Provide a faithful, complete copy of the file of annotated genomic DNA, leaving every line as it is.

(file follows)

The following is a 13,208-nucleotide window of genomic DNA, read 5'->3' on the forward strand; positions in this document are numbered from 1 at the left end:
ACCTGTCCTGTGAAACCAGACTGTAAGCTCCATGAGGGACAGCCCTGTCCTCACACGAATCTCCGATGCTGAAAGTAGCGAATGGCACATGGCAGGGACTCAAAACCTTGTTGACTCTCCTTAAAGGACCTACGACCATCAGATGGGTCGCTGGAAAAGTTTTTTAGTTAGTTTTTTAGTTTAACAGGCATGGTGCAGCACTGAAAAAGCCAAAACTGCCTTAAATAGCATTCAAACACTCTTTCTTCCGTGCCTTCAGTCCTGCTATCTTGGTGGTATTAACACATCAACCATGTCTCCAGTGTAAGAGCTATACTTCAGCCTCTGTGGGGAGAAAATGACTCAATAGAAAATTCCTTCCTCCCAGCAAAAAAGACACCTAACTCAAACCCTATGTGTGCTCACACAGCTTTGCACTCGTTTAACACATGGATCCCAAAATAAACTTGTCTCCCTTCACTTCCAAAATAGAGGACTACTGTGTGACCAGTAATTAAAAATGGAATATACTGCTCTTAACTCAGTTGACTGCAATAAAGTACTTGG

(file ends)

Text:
The following is a 13,208-nucleotide window of genomic DNA, read 5'->3' on the forward strand; positions in this document are numbered from 1 at the left end:
ACCTGTCCTGTGAAACCAGACTGTAAGCTCCATGAGGGACAGCCCTGTCCTCACACGAATCTCCGATGCTGAAAGTAGCGAATGGCACATGGCAGGGACTCAAAACCTTGTTGACTCTCCTTAAAGGACCTACGACCATCAGATGGGTCGCTGGAAAAGTTTTTTAGTTAGTTTTTTAGTTTAACAGGCATGGTGCAGCACTGAAAAAGCCAAAACTGCCTTAAATAGCATTCAAACACTCTTTCTTCCGTGCCTTCAGTCCTGCTATCTTGGTGGTATTAACACATCAACCATGTCTCCAGTGTAAGAGCTATACTTCAGCCTCTGTGGGGAGAAAATGACTCAATAGAAAATTCCTTCCTCCCAGCAAAAAAGACACCTAACTCAAACCCTATGTGTGCTCACACAGCTTTGCACTCGTTTAACACATGGATCCCAAAATAAACTTGTCTCCCTTCACTTCCAAAATAGAGGACTACTGTGTGACCAGTAATTAAAAATGGAATATACTGCTCTTAACTCAGTTGACTGCAATAAAGTACTTGG